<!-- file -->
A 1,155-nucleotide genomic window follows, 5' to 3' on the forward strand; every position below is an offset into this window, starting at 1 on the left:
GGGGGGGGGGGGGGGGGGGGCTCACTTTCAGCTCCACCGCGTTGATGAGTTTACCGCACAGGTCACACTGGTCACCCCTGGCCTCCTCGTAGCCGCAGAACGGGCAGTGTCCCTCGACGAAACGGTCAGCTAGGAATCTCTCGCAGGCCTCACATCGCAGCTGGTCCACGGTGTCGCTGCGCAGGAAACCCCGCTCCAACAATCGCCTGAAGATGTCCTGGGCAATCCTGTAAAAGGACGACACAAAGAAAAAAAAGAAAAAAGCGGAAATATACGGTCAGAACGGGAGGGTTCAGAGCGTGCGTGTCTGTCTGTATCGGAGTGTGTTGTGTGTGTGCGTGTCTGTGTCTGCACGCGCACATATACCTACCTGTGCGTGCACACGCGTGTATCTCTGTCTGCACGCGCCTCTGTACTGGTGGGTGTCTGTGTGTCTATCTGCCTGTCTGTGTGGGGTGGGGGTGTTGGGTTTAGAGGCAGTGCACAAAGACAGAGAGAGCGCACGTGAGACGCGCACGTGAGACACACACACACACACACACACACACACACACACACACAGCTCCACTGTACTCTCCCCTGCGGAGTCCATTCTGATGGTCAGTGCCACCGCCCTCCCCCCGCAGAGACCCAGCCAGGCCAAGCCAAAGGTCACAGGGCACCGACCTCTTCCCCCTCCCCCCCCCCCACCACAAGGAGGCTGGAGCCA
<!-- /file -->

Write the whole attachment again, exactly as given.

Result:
A 1,155-nucleotide genomic window follows, 5' to 3' on the forward strand; every position below is an offset into this window, starting at 1 on the left:
GGGGGGGGGGGGGGGGGGGGCTCACTTTCAGCTCCACCGCGTTGATGAGTTTACCGCACAGGTCACACTGGTCACCCCTGGCCTCCTCGTAGCCGCAGAACGGGCAGTGTCCCTCGACGAAACGGTCAGCTAGGAATCTCTCGCAGGCCTCACATCGCAGCTGGTCCACGGTGTCGCTGCGCAGGAAACCCCGCTCCAACAATCGCCTGAAGATGTCCTGGGCAATCCTGTAAAAGGACGACACAAAGAAAAAAAAGAAAAAAGCGGAAATATACGGTCAGAACGGGAGGGTTCAGAGCGTGCGTGTCTGTCTGTATCGGAGTGTGTTGTGTGTGTGCGTGTCTGTGTCTGCACGCGCACATATACCTACCTGTGCGTGCACACGCGTGTATCTCTGTCTGCACGCGCCTCTGTACTGGTGGGTGTCTGTGTGTCTATCTGCCTGTCTGTGTGGGGTGGGGGTGTTGGGTTTAGAGGCAGTGCACAAAGACAGAGAGAGCGCACGTGAGACGCGCACGTGAGACACACACACACACACACACACACACACACACACACACAGCTCCACTGTACTCTCCCCTGCGGAGTCCATTCTGATGGTCAGTGCCACCGCCCTCCCCCCGCAGAGACCCAGCCAGGCCAAGCCAAAGGTCACAGGGCACCGACCTCTTCCCCCTCCCCCCCCCCCACCACAAGGAGGCTGGAGCCA